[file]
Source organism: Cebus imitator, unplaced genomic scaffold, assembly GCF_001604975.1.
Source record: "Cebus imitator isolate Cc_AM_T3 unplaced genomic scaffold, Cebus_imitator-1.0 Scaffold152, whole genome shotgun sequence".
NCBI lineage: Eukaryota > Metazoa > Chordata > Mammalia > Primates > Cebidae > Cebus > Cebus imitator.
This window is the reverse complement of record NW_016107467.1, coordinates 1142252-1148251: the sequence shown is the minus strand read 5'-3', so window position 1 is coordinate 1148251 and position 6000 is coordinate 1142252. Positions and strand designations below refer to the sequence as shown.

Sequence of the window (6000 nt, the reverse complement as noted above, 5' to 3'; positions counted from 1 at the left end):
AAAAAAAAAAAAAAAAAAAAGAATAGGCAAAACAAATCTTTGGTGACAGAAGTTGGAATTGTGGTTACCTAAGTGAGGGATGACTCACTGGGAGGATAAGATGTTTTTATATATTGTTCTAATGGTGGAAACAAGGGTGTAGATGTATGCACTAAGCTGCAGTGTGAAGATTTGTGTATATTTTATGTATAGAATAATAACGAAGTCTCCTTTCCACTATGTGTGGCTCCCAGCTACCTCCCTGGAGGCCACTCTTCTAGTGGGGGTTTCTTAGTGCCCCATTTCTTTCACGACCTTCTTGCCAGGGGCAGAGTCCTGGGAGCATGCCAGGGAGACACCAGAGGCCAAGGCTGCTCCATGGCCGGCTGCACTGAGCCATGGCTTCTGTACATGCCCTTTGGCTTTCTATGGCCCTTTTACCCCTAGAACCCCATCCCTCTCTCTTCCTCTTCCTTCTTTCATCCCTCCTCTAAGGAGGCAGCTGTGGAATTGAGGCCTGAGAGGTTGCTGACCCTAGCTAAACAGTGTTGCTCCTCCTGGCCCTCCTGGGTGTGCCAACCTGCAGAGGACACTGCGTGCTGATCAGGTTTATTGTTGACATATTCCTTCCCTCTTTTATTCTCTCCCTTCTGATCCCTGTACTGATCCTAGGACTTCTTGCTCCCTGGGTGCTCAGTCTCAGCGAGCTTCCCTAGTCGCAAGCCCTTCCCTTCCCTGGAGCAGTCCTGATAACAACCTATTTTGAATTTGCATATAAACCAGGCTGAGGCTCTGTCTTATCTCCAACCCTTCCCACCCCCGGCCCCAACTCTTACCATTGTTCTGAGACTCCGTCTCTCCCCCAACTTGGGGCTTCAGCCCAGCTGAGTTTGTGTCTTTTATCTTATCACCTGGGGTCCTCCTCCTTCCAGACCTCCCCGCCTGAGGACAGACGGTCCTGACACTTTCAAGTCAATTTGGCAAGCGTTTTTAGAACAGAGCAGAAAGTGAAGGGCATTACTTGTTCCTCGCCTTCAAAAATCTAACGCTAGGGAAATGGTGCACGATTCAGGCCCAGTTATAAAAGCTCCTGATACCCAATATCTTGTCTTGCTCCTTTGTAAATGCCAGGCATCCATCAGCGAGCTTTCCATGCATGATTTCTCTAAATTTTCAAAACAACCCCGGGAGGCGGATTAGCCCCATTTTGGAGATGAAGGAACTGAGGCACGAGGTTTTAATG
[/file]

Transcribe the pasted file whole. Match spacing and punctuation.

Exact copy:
Source organism: Cebus imitator, unplaced genomic scaffold, assembly GCF_001604975.1.
Source record: "Cebus imitator isolate Cc_AM_T3 unplaced genomic scaffold, Cebus_imitator-1.0 Scaffold152, whole genome shotgun sequence".
NCBI lineage: Eukaryota > Metazoa > Chordata > Mammalia > Primates > Cebidae > Cebus > Cebus imitator.
This window is the reverse complement of record NW_016107467.1, coordinates 1142252-1148251: the sequence shown is the minus strand read 5'-3', so window position 1 is coordinate 1148251 and position 6000 is coordinate 1142252. Positions and strand designations below refer to the sequence as shown.

Sequence of the window (6000 nt, the reverse complement as noted above, 5' to 3'; positions counted from 1 at the left end):
AAAAAAAAAAAAAAAAAAAAGAATAGGCAAAACAAATCTTTGGTGACAGAAGTTGGAATTGTGGTTACCTAAGTGAGGGATGACTCACTGGGAGGATAAGATGTTTTTATATATTGTTCTAATGGTGGAAACAAGGGTGTAGATGTATGCACTAAGCTGCAGTGTGAAGATTTGTGTATATTTTATGTATAGAATAATAACGAAGTCTCCTTTCCACTATGTGTGGCTCCCAGCTACCTCCCTGGAGGCCACTCTTCTAGTGGGGGTTTCTTAGTGCCCCATTTCTTTCACGACCTTCTTGCCAGGGGCAGAGTCCTGGGAGCATGCCAGGGAGACACCAGAGGCCAAGGCTGCTCCATGGCCGGCTGCACTGAGCCATGGCTTCTGTACATGCCCTTTGGCTTTCTATGGCCCTTTTACCCCTAGAACCCCATCCCTCTCTCTTCCTCTTCCTTCTTTCATCCCTCCTCTAAGGAGGCAGCTGTGGAATTGAGGCCTGAGAGGTTGCTGACCCTAGCTAAACAGTGTTGCTCCTCCTGGCCCTCCTGGGTGTGCCAACCTGCAGAGGACACTGCGTGCTGATCAGGTTTATTGTTGACATATTCCTTCCCTCTTTTATTCTCTCCCTTCTGATCCCTGTACTGATCCTAGGACTTCTTGCTCCCTGGGTGCTCAGTCTCAGCGAGCTTCCCTAGTCGCAAGCCCTTCCCTTCCCTGGAGCAGTCCTGATAACAACCTATTTTGAATTTGCATATAAACCAGGCTGAGGCTCTGTCTTATCTCCAACCCTTCCCACCCCCGGCCCCAACTCTTACCATTGTTCTGAGACTCCGTCTCTCCCCCAACTTGGGGCTTCAGCCCAGCTGAGTTTGTGTCTTTTATCTTATCACCTGGGGTCCTCCTCCTTCCAGACCTCCCCGCCTGAGGACAGACGGTCCTGACACTTTCAAGTCAATTTGGCAAGCGTTTTTAGAACAGAGCAGAAAGTGAAGGGCATTACTTGTTCCTCGCCTTCAAAAATCTAACGCTAGGGAAATGGTGCACGATTCAGGCCCAGTTATAAAAGCTCCTGATACCCAATATCTTGTCTTGCTCCTTTGTAAATGCCAGGCATCCATCAGCGAGCTTTCCATGCATGATTTCTCTAAATTTTCAAAACAACCCCGGGAGGCGGATTAGCCCCATTTTGGAGATGAAGGAACTGAGGCACGAGGTTTTAATG